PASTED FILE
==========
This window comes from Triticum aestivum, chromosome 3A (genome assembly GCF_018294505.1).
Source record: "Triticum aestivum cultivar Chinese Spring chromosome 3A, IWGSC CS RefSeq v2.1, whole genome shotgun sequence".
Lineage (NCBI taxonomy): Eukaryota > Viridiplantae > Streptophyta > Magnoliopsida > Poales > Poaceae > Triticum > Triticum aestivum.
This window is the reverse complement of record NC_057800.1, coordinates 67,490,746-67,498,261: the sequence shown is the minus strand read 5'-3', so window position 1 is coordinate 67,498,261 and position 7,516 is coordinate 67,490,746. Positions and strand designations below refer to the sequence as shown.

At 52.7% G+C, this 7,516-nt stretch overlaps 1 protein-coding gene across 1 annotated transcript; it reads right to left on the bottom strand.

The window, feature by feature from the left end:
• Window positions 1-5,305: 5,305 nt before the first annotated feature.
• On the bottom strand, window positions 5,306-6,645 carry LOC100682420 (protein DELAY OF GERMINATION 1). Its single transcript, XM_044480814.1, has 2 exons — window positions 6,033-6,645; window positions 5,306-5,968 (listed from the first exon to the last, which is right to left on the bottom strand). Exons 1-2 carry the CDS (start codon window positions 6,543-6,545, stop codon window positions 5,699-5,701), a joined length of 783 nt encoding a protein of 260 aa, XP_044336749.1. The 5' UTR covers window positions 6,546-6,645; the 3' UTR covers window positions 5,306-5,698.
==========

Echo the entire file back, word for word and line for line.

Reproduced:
This window comes from Triticum aestivum, chromosome 3A (genome assembly GCF_018294505.1).
Source record: "Triticum aestivum cultivar Chinese Spring chromosome 3A, IWGSC CS RefSeq v2.1, whole genome shotgun sequence".
Lineage (NCBI taxonomy): Eukaryota > Viridiplantae > Streptophyta > Magnoliopsida > Poales > Poaceae > Triticum > Triticum aestivum.
This window is the reverse complement of record NC_057800.1, coordinates 67,490,746-67,498,261: the sequence shown is the minus strand read 5'-3', so window position 1 is coordinate 67,498,261 and position 7,516 is coordinate 67,490,746. Positions and strand designations below refer to the sequence as shown.

At 52.7% G+C, this 7,516-nt stretch overlaps 1 protein-coding gene across 1 annotated transcript; it reads right to left on the bottom strand.

The window, feature by feature from the left end:
• Window positions 1-5,305: 5,305 nt before the first annotated feature.
• On the bottom strand, window positions 5,306-6,645 carry LOC100682420 (protein DELAY OF GERMINATION 1). Its single transcript, XM_044480814.1, has 2 exons — window positions 6,033-6,645; window positions 5,306-5,968 (listed from the first exon to the last, which is right to left on the bottom strand). Exons 1-2 carry the CDS (start codon window positions 6,543-6,545, stop codon window positions 5,699-5,701), a joined length of 783 nt encoding a protein of 260 aa, XP_044336749.1. The 5' UTR covers window positions 6,546-6,645; the 3' UTR covers window positions 5,306-5,698.